formal implementation planning is currently beyond the scope of the TMDL development
process, Maryland is committed to enforcing applicable laws and supporting voluntary
initiatives necessary to implement this and other TMDLs. To this end Maryland has several
well-established programs to draw upon as part of future implementation efforts. These
include the State Water Quality Improvement Act of 1988, the federal Clean Water Action
Plan framework, and the State’s Chesapeake Bay Agreement Tributary Strategies for
Nutrient Reduction. Additionally, Maryland has adopted procedures to assure that future
evaluations are conducted for all TMDLs that are established.
9. The commentor stated that the proposed TMDL is not designed to achieve the appropriate
water quality standards. The commentor additionally suggested that MDE set a more
aggressive goal for trophic status and annual mean phosphorus concentration.
Response:
The TMDL for Adkins Pond sets as a goal a reasonable trophic status for an
impoundment in the Coastal Plain. EPA guidelines acknowledge significant variability in
water quality as a function of geography, morphometry, lake origin and climate, as well as
variations in user perceptions based on geography and land use. For these reasons, the EPA
does not advocate the establishment of a single, national nutrient standard for lakes (U.S.
EPA, 2000).
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A chlorophyll
a
concentration of 20
µ
g/l corresponds approximately to 60 on Carlson’s
Trophic Status Index, which is within the lower range of eutrophic conditions (Carlson
1977). This is compatible with Adkins Pond’s designated use. It should also be noted that
the TMDL document provides an estimate that a 75% reduction in the load will be needed to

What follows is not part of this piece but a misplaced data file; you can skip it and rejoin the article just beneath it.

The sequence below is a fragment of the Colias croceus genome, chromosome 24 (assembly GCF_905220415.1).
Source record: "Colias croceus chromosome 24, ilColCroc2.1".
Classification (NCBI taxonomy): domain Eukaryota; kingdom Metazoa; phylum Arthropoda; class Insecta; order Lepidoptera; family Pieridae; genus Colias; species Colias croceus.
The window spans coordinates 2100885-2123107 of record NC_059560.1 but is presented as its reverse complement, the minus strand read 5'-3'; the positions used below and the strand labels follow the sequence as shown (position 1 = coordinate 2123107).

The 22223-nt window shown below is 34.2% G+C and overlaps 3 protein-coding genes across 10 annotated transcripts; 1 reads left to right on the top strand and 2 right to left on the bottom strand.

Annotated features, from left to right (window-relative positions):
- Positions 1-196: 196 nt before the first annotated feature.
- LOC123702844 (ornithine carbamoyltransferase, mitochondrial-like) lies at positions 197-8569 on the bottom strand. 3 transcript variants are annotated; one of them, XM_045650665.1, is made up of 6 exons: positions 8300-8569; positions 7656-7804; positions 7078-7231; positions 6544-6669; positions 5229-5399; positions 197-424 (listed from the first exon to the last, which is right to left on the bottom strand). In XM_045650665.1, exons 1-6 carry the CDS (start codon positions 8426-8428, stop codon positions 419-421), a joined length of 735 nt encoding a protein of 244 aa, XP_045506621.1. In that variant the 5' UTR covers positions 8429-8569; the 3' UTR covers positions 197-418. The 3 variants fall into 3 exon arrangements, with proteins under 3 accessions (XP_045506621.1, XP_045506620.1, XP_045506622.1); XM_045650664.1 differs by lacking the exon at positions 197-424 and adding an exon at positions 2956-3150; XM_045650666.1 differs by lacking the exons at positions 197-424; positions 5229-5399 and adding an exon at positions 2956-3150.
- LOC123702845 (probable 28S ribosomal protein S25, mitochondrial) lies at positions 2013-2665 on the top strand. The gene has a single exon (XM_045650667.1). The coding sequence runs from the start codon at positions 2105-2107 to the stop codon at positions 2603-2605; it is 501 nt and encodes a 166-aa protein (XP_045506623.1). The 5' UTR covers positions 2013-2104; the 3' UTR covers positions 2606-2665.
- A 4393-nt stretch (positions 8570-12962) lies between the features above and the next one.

achieve this water quality goal. This substantial load reduction goal speaks to the
reasonableness of the water quality goal.
10. The commentor stated that the proposed TMDL fails to establish daily loads; instead, the
document establishes a maximum annual load.
Response:
The U.S. EPA interprets the term “Total Maximum Daily Load” more broadly
than the commentor, providing in its regulations (40 CFR 130.2(i)) that “TMDLs can be
expressed in terms of either mass per time, toxicity, or other appropriate measure.”
Accordingly, no explicit time period is required. In this case, annual loads make more sense
than daily loads. From a technical standpoint, nutrient and sediment loads are both highly
variable. Most of the loads are generated during a small number of storm events. Thus, it is
essentially infeasible to establish a meaningful daily load for nutrients and sediments. To do
so, in view of the large daily variability, would require the daily loading caps to be very large
to accommodate the large natural peak in loading events. More importantly, nutrients and
sediments do not have an impact on the temporal scale of a day; rather, they act over long
periods of time. In the case of nutrients, it does not matter if a large quantity goes in one day,
and a small amount goes in the next; rather, it is the accumulation over a time scale of weeks
that is significant. In the case of sedimentation, it is the long-term accumulation of
sediments—and the resultant loss in lake volume—that is significant. For these reasons, the
Department has elected to establish the sediment and phosphorus TMDLs on the timeframe
that it has. Nevertheless, the TMDLs are expressed within the TMDL documentation both as
annual loads and average daily loads, in order to assist the reader in understanding the
magnitude of the loads involved.
11. The commentor stated that the proposed TMDL does not fully consider all background
contributions to Adkins Pond. The commentor suggested that Maryland conduct a study
specifically focusing on nonpoint source contributions for the purpose of assessing their
impact on Adkins Pond.
Response:
The TMDL analysis methodology considers all sources, including background
contributions. Specifically, the Vollenweider method determines the assimilative capacity
(TMDL) for nutrients as a function of the physical characteristics of the impoundment. It
sets a limit on nutrients irrespective of the specific source of the loads, including natural